A First-Timer’s View of Dragon*Con: Part II

Posted September 14, 2009

The Con Eventscostumes

Not exactly an event (although part of one — more on that below), but certainly a major reason many attend Dragon*Con, is the opportunity to see and/or be seen (in costume). On the first official night, I roamed around the Marriott with a few fellow skeptics, checking out costumes. Many of us were a little sleep-deprived and, as I stated in my last post, I was certainly among the most wide-eyed of the wanders. Still, it was obvious that a little posing was in order and Brian Dunning of Skeptoid was kind enough to oblige.

Below: Kylie Sturgess, Richard Saunders, & Rachael Dunlop get photos of Brian Dunning as I shoot them shooting Brian. Above: One of Kylie's shots

Below: Kylie Sturgess, Richard Saunders, & Rachael Dunlop shoot Brian Dunning as I shoot them shooting him. Above: One of Kylie’s shots

Throughout the convention, costumes were everywhere. There were some amazing Muppets (my favorites: Dr. Honeydew, Beaker, & the Swedish Chef), hordes of Indiana Joneses, Storm Troopers, Spartans, BSG recruits, and many characters I will never recognize.

Those who chose to sacrifice an additional fee and a couple of hours in lines were given the privilege of meeting the “big guns” in science fiction entertainment, namely William Shatner and Leonard Nemoy. I was not one of those people. The closest I got to these greats was a glimpse of them from across the room where the skeptic organizations’ tables were set up. Well, that, and a voice (Nemoy’s) in the hall outside my room one night.

Part of the parade; photo by Heidi Anderson

Part of the parade; photo by Heidi Anderson

I must admit that I do not really understand the draw of celebrity. Living in the Los Angeles area, it is difficult to avoid them, but to me they are just people. If one is particularly familiar or if I happen to like their work a lot, I get a thrill from the “spotting”. If I admire them for what they have done or said as themselves (rather than a character they play), I sometimes wish I had some personal connection so that I could get to know them better. However, I do not understand standing in line to shake their hand, get an autograph, or take a picture with them. The most you will see me do is approach an author to get a book signed or ask a question. That said, I certainly see nothing wrong with it and I would be flattered if I were the one people waited in line to meet.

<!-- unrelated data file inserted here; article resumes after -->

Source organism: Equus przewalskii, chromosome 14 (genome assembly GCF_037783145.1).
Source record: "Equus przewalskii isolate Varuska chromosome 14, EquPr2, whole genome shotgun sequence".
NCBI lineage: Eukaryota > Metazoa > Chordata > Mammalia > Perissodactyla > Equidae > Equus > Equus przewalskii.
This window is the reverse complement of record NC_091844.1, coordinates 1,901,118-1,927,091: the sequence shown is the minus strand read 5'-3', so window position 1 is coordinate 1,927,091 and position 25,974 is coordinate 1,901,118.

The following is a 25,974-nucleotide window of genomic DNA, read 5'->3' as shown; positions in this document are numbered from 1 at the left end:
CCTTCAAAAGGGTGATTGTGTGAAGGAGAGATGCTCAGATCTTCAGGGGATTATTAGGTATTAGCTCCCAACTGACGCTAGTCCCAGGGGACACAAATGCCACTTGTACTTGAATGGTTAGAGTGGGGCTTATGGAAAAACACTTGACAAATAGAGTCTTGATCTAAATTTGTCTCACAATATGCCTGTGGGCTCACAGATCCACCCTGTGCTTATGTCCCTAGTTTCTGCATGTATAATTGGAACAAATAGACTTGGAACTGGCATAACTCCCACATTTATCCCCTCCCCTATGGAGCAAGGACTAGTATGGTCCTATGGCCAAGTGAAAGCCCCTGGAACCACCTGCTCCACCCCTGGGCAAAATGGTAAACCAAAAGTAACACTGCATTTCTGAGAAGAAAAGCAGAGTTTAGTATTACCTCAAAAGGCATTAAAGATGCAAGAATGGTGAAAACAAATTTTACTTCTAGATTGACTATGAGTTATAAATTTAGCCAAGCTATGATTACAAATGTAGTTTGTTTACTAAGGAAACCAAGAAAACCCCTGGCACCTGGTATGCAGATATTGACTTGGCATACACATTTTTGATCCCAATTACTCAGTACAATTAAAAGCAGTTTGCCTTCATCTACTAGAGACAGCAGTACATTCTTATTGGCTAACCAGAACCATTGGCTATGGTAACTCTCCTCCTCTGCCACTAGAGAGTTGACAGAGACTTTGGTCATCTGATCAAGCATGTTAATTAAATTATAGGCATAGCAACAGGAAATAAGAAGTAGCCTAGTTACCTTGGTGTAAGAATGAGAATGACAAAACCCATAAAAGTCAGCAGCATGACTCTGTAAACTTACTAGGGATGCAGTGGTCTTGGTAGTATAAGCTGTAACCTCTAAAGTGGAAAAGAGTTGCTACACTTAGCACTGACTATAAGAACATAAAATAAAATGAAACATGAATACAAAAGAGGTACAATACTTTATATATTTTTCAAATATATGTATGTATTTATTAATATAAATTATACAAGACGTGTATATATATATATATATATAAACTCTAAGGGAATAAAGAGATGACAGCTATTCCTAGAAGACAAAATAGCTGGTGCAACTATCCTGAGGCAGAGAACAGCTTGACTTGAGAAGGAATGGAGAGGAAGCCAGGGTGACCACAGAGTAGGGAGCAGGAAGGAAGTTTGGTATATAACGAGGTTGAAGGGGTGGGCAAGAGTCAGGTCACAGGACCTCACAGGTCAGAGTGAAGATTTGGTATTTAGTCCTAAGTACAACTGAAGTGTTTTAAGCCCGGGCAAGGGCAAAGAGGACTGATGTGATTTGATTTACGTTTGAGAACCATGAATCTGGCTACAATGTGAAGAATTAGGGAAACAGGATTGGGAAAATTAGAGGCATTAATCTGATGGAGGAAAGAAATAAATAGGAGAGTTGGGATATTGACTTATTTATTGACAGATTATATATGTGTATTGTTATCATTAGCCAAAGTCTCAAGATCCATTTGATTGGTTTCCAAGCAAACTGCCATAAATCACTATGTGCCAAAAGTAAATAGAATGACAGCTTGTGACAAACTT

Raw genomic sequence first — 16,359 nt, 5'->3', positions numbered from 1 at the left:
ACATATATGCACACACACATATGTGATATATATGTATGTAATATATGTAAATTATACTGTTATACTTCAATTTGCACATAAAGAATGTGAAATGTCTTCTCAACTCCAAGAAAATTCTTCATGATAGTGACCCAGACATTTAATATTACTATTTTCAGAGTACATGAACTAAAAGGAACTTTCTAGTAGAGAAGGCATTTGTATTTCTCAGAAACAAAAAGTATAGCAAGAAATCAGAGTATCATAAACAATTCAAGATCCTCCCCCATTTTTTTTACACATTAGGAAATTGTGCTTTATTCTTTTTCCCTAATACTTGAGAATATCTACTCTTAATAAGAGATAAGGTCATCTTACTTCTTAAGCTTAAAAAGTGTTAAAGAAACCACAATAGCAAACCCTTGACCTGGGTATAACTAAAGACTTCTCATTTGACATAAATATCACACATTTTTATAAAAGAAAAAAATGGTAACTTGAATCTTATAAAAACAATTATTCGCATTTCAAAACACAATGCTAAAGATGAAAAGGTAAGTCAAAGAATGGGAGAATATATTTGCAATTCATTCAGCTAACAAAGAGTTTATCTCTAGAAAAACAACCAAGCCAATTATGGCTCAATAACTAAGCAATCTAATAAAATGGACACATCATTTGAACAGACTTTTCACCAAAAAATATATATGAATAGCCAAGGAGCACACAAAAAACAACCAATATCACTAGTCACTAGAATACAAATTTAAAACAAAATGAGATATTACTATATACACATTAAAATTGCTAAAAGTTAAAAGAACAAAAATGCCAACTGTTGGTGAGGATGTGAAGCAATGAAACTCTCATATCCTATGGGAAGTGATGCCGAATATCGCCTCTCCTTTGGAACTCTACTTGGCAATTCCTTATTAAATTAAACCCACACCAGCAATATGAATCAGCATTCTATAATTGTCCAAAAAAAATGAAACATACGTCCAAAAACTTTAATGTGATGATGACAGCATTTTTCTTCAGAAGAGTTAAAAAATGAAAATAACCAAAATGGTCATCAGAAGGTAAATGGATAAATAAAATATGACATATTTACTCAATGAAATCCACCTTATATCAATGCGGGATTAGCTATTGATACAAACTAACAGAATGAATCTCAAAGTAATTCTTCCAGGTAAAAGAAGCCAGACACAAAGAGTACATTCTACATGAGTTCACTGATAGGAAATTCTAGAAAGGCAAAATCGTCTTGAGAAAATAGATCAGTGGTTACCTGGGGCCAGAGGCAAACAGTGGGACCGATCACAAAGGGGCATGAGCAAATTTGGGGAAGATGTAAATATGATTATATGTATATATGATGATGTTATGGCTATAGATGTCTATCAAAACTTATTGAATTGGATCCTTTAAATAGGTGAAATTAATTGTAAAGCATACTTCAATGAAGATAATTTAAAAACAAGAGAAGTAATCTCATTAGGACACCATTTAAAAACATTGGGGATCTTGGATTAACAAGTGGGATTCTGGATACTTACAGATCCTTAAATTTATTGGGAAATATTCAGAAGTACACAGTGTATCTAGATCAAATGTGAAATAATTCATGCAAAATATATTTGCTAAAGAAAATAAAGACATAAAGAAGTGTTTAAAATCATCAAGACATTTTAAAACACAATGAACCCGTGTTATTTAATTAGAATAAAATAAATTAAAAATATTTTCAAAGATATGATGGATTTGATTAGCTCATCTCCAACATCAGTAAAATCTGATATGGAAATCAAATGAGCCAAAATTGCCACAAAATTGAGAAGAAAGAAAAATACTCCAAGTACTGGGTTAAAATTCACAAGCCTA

The convention offers many panel discussions with casts of shows such as Stargate and Battlestar Galactica, readings by authors, live shows, a banquet, workshops, and even wrestling! Attendees can also participate in karaoke, dance parties, tournament gaming, and the Con’s biggest event, the costume parade.

George Hrab provides the background for a reading of his Tweets

George Hrab provides the background for a reading of his Tweets

But, my reason for being there was the set of fan tracks. There were talks and panels about everything from the physics of Star Wars to the use of bacteria in treating disease to skepticism in fictional writing to psychic detectives. These were delivered to mostly standing room only audiences and some were streamed live on the internet. I posted an entry while at the convention which was inspired by one of these events. I will discuss a few of the others I attended (and those in which I participated) in more detail in another post, but I must say here that George Hrab’s show was a highlight. Richard Saunders and Jeff Wagg read several of George’s recent Tweets. Neither compares to the poetry delivery of William Shatner, mind you, but they were not half bad!

And this year the big event was the successful attempt at a world’s record: the most people dancing to Michael Jackson’s Thriller at one time. The final count: 903. Look for the Flying Spaghetti Monster at around 3 minutes in!

What a weekend!


Of course I have to shop at these things and with 3 sci fi nuts at home, I would not be allowed in the door without something cool or interesting. By far my favorite find was the T-shirt at the NCSE (National Center for Science Education) booth, which was mostly manned by Dr. Eugenie Scott herself.

NCSE T-Shirt

NCSE T-Shirt

I purchased one for each of my boys and husband, who loved them, too.dragonShop

I also picked up a couple of interesting dragons for my kids. They glow in the dark and have a wire that allows you to wrap them around things (like your arm). i found these at the tables and booths set up in the Marriott. There were game shops, costume shops, an entire row with bin after bin of specialty dice, t-shirts, patches, and, of course, memorabilia.

I could not resist the simple fur balls since I grew up with Star Trek and my boys are now watching the original series (and love it). I collect small animals and try to get one from each location I visit, so I was thrilled to find a brass-ish pigasus at one of the dealers. At the Dragon*Con store, I picked up another T-shirt for my husband and a Dragon*Con Christmas ornament (another thing I collect when we travel).
The Skeptic’s Society, whose table I helped to man during some of my down time, sold books (mostly Michael Shermer’s), DVDs, and issues of Skeptic Magazine. The next table over housed merchandise and SWAG from the Skeptic’s Guide to the Universe and JREF.

Overall, I have to give it 10 thumbs up! Well, that’s what my kids would say.


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